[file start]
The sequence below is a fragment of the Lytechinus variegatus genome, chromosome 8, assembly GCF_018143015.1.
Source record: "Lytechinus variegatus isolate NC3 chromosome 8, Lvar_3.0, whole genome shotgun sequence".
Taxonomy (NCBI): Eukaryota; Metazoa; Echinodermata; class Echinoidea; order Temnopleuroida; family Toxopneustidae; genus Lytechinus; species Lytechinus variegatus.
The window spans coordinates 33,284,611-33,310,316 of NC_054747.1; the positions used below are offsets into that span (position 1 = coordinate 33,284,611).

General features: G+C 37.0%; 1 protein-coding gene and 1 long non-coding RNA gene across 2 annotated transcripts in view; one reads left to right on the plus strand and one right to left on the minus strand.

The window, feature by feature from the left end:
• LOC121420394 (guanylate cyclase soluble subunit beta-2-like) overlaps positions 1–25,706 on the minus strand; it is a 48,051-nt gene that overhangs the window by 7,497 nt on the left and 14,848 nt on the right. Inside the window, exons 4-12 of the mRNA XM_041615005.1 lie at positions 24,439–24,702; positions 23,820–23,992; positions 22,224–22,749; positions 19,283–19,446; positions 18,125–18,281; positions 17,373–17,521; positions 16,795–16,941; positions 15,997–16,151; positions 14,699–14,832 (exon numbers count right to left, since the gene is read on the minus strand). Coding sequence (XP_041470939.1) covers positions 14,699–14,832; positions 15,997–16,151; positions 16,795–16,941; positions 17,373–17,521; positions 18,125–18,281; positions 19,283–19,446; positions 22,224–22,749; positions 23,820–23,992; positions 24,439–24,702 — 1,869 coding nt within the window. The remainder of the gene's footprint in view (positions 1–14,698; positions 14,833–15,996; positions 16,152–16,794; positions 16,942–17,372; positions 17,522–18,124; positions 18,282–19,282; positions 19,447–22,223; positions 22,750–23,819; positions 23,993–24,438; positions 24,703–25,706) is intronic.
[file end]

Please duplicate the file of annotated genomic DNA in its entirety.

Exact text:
The sequence below is a fragment of the Lytechinus variegatus genome, chromosome 8, assembly GCF_018143015.1.
Source record: "Lytechinus variegatus isolate NC3 chromosome 8, Lvar_3.0, whole genome shotgun sequence".
Taxonomy (NCBI): Eukaryota; Metazoa; Echinodermata; class Echinoidea; order Temnopleuroida; family Toxopneustidae; genus Lytechinus; species Lytechinus variegatus.
The window spans coordinates 33,284,611-33,310,316 of NC_054747.1; the positions used below are offsets into that span (position 1 = coordinate 33,284,611).

General features: G+C 37.0%; 1 protein-coding gene and 1 long non-coding RNA gene across 2 annotated transcripts in view; one reads left to right on the plus strand and one right to left on the minus strand.

The window, feature by feature from the left end:
• LOC121420394 (guanylate cyclase soluble subunit beta-2-like) overlaps positions 1–25,706 on the minus strand; it is a 48,051-nt gene that overhangs the window by 7,497 nt on the left and 14,848 nt on the right. Inside the window, exons 4-12 of the mRNA XM_041615005.1 lie at positions 24,439–24,702; positions 23,820–23,992; positions 22,224–22,749; positions 19,283–19,446; positions 18,125–18,281; positions 17,373–17,521; positions 16,795–16,941; positions 15,997–16,151; positions 14,699–14,832 (exon numbers count right to left, since the gene is read on the minus strand). Coding sequence (XP_041470939.1) covers positions 14,699–14,832; positions 15,997–16,151; positions 16,795–16,941; positions 17,373–17,521; positions 18,125–18,281; positions 19,283–19,446; positions 22,224–22,749; positions 23,820–23,992; positions 24,439–24,702 — 1,869 coding nt within the window. The remainder of the gene's footprint in view (positions 1–14,698; positions 14,833–15,996; positions 16,152–16,794; positions 16,942–17,372; positions 17,522–18,124; positions 18,282–19,282; positions 19,447–22,223; positions 22,750–23,819; positions 23,993–24,438; positions 24,703–25,706) is intronic.